178 new coronavirus cases, 11 deaths in Ontario; total cases at 33,095

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Ontario reported 178 new cases of the novel coronavirus on Friday, bringing the provincial total to 33,095.

Overall, new daily infection numbers have been on the decline for Ontario. It is the 12th day in a row with under 300 new cases reported and the sixth day in a row with new cases in the 100s.

The death toll in the province has risen to 2,564, as 11 more deaths were reported.

Meanwhile, 28,250 Ontarians have recovered from COVID-19, the disease caused by the virus, which is 85 per cent of cases.

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Ontario has completed 1,123,932 tests so far for the virus. This is up 27,225 tests from the previous day. The province has said it has a testing capacity of more than 20,000 tests a day.

Friday’s report indicates the majority of new cases were concentrated around the Greater Toronto Area, with Toronto seeing 56 new cases, Peel Region with 33, York Region with 13 and Durham with seven.

Outside of the GTA, Windsor-Essex reported 17 new cases and Simcoe Muskoka reported 15 more cases.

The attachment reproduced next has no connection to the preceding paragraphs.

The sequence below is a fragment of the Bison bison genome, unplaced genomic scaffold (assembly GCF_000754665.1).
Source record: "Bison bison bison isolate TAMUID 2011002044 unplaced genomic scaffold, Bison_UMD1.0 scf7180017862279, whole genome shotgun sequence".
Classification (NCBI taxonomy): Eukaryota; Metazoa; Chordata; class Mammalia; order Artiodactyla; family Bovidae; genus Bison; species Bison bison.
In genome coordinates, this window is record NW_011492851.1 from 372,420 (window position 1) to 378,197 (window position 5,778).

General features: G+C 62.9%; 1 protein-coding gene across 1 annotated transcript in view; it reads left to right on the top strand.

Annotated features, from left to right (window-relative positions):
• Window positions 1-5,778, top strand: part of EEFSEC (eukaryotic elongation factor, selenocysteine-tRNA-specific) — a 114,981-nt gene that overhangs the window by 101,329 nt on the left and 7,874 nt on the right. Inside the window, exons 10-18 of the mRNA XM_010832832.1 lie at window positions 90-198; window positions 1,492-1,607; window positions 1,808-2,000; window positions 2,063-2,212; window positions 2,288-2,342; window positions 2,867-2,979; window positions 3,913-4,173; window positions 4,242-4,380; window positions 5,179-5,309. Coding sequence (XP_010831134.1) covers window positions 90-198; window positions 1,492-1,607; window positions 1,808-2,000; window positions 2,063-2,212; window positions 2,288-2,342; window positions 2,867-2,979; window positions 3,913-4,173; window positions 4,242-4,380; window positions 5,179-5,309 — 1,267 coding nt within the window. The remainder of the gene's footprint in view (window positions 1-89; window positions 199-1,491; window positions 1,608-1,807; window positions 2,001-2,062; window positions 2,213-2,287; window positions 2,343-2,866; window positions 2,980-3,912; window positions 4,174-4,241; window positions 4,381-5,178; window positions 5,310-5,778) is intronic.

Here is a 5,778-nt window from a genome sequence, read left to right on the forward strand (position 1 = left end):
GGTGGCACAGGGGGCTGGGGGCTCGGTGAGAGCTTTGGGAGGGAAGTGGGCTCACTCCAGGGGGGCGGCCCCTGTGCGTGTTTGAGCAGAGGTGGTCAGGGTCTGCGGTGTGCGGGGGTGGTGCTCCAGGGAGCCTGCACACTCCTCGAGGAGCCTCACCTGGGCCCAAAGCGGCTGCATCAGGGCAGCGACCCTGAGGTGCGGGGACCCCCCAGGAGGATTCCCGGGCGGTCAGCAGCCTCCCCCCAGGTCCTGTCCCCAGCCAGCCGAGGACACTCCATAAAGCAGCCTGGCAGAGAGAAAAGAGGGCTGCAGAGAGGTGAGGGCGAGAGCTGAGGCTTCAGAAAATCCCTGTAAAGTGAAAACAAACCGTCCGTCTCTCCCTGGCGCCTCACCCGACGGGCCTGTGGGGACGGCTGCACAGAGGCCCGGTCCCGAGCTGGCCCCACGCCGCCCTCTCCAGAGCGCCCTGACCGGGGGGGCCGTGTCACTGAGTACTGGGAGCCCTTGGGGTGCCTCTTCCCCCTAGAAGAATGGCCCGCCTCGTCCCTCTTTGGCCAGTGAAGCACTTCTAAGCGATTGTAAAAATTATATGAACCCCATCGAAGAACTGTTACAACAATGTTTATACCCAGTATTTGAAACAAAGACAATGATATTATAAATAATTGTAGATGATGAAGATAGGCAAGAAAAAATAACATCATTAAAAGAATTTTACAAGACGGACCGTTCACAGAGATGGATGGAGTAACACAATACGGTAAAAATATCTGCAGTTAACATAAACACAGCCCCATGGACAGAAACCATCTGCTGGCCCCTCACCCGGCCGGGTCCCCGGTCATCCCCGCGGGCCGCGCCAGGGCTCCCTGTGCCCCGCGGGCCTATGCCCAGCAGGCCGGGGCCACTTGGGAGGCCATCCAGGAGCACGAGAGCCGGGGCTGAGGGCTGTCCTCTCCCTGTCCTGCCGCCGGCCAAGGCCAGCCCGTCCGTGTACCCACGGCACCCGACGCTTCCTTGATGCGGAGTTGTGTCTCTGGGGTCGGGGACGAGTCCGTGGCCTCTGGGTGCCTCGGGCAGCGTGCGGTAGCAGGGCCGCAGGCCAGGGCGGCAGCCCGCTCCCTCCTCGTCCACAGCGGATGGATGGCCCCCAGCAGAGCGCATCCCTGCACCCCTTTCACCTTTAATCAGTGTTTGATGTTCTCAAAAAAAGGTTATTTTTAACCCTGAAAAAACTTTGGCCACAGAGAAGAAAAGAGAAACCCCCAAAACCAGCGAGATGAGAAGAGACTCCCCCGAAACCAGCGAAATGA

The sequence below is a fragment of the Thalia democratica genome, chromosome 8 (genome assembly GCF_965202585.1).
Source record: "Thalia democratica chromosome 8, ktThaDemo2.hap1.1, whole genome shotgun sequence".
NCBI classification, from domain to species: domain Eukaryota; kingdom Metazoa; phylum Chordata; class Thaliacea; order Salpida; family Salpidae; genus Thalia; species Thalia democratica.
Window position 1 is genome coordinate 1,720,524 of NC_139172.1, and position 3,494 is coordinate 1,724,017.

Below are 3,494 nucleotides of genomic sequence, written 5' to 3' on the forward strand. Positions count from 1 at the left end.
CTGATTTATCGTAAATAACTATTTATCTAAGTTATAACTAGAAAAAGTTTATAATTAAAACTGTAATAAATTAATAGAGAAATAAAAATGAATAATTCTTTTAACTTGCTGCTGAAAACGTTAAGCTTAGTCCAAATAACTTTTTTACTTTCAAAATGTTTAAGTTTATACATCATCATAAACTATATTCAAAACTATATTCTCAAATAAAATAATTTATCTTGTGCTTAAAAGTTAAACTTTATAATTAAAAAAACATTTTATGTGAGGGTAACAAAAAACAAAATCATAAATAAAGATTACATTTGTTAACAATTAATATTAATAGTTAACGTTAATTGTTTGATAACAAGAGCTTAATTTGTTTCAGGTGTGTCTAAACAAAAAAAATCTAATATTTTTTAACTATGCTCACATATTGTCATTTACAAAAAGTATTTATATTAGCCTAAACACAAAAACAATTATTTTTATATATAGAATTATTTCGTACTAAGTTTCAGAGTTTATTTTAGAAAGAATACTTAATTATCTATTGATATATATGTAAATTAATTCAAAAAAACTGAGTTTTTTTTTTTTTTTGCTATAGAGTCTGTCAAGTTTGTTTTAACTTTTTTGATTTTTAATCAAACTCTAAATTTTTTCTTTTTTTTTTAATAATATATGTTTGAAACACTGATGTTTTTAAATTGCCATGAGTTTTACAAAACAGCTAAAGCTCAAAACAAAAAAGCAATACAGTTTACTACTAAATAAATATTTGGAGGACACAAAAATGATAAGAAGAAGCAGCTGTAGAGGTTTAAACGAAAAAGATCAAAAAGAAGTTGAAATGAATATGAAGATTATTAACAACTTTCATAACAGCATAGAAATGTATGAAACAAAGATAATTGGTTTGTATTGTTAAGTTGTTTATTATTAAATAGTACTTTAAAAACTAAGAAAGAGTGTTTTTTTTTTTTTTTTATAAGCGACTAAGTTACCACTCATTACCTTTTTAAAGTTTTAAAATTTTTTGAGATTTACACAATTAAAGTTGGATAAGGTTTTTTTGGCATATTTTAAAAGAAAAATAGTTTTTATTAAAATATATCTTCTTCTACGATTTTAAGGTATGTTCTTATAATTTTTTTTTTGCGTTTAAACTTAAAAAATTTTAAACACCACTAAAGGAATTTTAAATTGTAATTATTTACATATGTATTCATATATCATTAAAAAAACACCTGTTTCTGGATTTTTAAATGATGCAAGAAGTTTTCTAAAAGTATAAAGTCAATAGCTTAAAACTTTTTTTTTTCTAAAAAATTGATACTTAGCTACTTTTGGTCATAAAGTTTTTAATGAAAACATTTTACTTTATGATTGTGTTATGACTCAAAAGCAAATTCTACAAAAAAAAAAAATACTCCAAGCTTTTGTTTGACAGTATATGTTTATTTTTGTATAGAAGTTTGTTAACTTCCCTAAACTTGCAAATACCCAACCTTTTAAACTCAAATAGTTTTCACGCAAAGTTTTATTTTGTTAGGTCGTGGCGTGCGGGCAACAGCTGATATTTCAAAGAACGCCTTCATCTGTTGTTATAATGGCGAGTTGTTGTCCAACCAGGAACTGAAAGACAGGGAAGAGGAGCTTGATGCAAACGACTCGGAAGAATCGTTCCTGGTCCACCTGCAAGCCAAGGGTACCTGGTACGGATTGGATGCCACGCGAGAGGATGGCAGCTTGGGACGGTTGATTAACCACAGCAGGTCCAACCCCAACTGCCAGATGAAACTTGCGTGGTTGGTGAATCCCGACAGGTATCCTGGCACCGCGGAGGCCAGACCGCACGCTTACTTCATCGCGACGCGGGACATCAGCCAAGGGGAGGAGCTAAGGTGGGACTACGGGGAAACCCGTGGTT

All other public health units across Ontario reported either zero or fewer than 10 new cases.

Here is a breakdown of the total cases in Ontario by gender and age:

  • 14,984 people are male.
  • 17,838 people are female.
  • 1,475 people are 19 and under.
  • 9,335 people are 20 to 39.
  • 10,126 people are 40 to 59.
  • 6,400 people are 60 to 79.
  • 5,747 people are 80 and over.

The province notes that not all cases have a reported age or gender.

There are 21,479 people currently under investigation awaiting test results.

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Ontario has 331 patients (down by 20 from the previous day) hospitalized due to COVID-19, with 82 patients in an intensive care unit (down by two) and 65 patients in ICUs on a ventilator (up by five).

According to the Ministry of Long-Term Care, there have been 1,799 deaths reported among residents and patients in long-term care homes across Ontario, an increase of two deaths, and there are 66 current outbreaks. Seven health-care workers in long-term care homes have died.

Ontario officials have said there may be a discrepancy between overall deaths and deaths at long-term care homes due to how the province’s health database system, called iPHIS, is tracking data and how the Ministry of Long-Term Care is tracking data.

The ministry also indicated there are currently 320 confirmed cases among long-term care residents and 371 cases among staff.

The newly reported numbers are valid as of 2 p.m. Thursday for the Toronto, Ottawa and Middlesex-London public health units, and 4 p.m. for the rest of the province.

© 2020 Global News, a division of Corus Entertainment Inc.

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